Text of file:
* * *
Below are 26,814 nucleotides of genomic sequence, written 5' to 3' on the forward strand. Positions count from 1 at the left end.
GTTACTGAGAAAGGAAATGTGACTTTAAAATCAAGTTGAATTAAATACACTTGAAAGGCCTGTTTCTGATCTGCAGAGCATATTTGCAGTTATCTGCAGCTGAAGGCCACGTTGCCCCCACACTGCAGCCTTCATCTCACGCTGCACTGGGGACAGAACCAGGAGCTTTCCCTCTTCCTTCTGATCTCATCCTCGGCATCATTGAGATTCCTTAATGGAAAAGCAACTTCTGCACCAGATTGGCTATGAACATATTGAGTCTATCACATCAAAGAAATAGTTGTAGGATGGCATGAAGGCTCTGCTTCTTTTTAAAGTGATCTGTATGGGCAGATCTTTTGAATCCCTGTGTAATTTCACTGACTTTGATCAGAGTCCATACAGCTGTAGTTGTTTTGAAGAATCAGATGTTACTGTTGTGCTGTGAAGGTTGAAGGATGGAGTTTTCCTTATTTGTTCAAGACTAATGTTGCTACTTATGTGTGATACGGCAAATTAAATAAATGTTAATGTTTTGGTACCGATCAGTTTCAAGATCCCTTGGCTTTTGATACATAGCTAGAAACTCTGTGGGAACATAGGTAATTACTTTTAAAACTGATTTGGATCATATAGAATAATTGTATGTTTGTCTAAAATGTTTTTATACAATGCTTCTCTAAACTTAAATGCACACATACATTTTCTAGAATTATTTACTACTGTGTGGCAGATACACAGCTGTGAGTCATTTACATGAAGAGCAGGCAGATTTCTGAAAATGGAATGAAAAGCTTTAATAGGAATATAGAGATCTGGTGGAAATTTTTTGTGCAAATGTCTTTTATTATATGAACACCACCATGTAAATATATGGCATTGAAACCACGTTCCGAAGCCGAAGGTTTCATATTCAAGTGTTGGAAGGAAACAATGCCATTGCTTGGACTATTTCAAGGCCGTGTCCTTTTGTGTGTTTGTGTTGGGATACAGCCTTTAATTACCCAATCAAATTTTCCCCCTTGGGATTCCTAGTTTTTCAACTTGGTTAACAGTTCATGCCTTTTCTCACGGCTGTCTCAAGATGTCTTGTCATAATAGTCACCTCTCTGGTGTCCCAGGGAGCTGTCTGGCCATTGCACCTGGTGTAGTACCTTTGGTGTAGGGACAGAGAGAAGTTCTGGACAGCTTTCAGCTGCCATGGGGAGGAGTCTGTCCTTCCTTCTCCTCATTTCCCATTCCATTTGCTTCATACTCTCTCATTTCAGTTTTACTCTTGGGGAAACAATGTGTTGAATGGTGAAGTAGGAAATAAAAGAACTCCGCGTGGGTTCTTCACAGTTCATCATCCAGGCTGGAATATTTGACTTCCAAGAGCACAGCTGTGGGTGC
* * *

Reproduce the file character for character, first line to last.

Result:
Below are 26,814 nucleotides of genomic sequence, written 5' to 3' on the forward strand. Positions count from 1 at the left end.
GTTACTGAGAAAGGAAATGTGACTTTAAAATCAAGTTGAATTAAATACACTTGAAAGGCCTGTTTCTGATCTGCAGAGCATATTTGCAGTTATCTGCAGCTGAAGGCCACGTTGCCCCCACACTGCAGCCTTCATCTCACGCTGCACTGGGGACAGAACCAGGAGCTTTCCCTCTTCCTTCTGATCTCATCCTCGGCATCATTGAGATTCCTTAATGGAAAAGCAACTTCTGCACCAGATTGGCTATGAACATATTGAGTCTATCACATCAAAGAAATAGTTGTAGGATGGCATGAAGGCTCTGCTTCTTTTTAAAGTGATCTGTATGGGCAGATCTTTTGAATCCCTGTGTAATTTCACTGACTTTGATCAGAGTCCATACAGCTGTAGTTGTTTTGAAGAATCAGATGTTACTGTTGTGCTGTGAAGGTTGAAGGATGGAGTTTTCCTTATTTGTTCAAGACTAATGTTGCTACTTATGTGTGATACGGCAAATTAAATAAATGTTAATGTTTTGGTACCGATCAGTTTCAAGATCCCTTGGCTTTTGATACATAGCTAGAAACTCTGTGGGAACATAGGTAATTACTTTTAAAACTGATTTGGATCATATAGAATAATTGTATGTTTGTCTAAAATGTTTTTATACAATGCTTCTCTAAACTTAAATGCACACATACATTTTCTAGAATTATTTACTACTGTGTGGCAGATACACAGCTGTGAGTCATTTACATGAAGAGCAGGCAGATTTCTGAAAATGGAATGAAAAGCTTTAATAGGAATATAGAGATCTGGTGGAAATTTTTTGTGCAAATGTCTTTTATTATATGAACACCACCATGTAAATATATGGCATTGAAACCACGTTCCGAAGCCGAAGGTTTCATATTCAAGTGTTGGAAGGAAACAATGCCATTGCTTGGACTATTTCAAGGCCGTGTCCTTTTGTGTGTTTGTGTTGGGATACAGCCTTTAATTACCCAATCAAATTTTCCCCCTTGGGATTCCTAGTTTTTCAACTTGGTTAACAGTTCATGCCTTTTCTCACGGCTGTCTCAAGATGTCTTGTCATAATAGTCACCTCTCTGGTGTCCCAGGGAGCTGTCTGGCCATTGCACCTGGTGTAGTACCTTTGGTGTAGGGACAGAGAGAAGTTCTGGACAGCTTTCAGCTGCCATGGGGAGGAGTCTGTCCTTCCTTCTCCTCATTTCCCATTCCATTTGCTTCATACTCTCTCATTTCAGTTTTACTCTTGGGGAAACAATGTGTTGAATGGTGAAGTAGGAAATAAAAGAACTCCGCGTGGGTTCTTCACAGTTCATCATCCAGGCTGGAATATTTGACTTCCAAGAGCACAGCTGTGGGTGC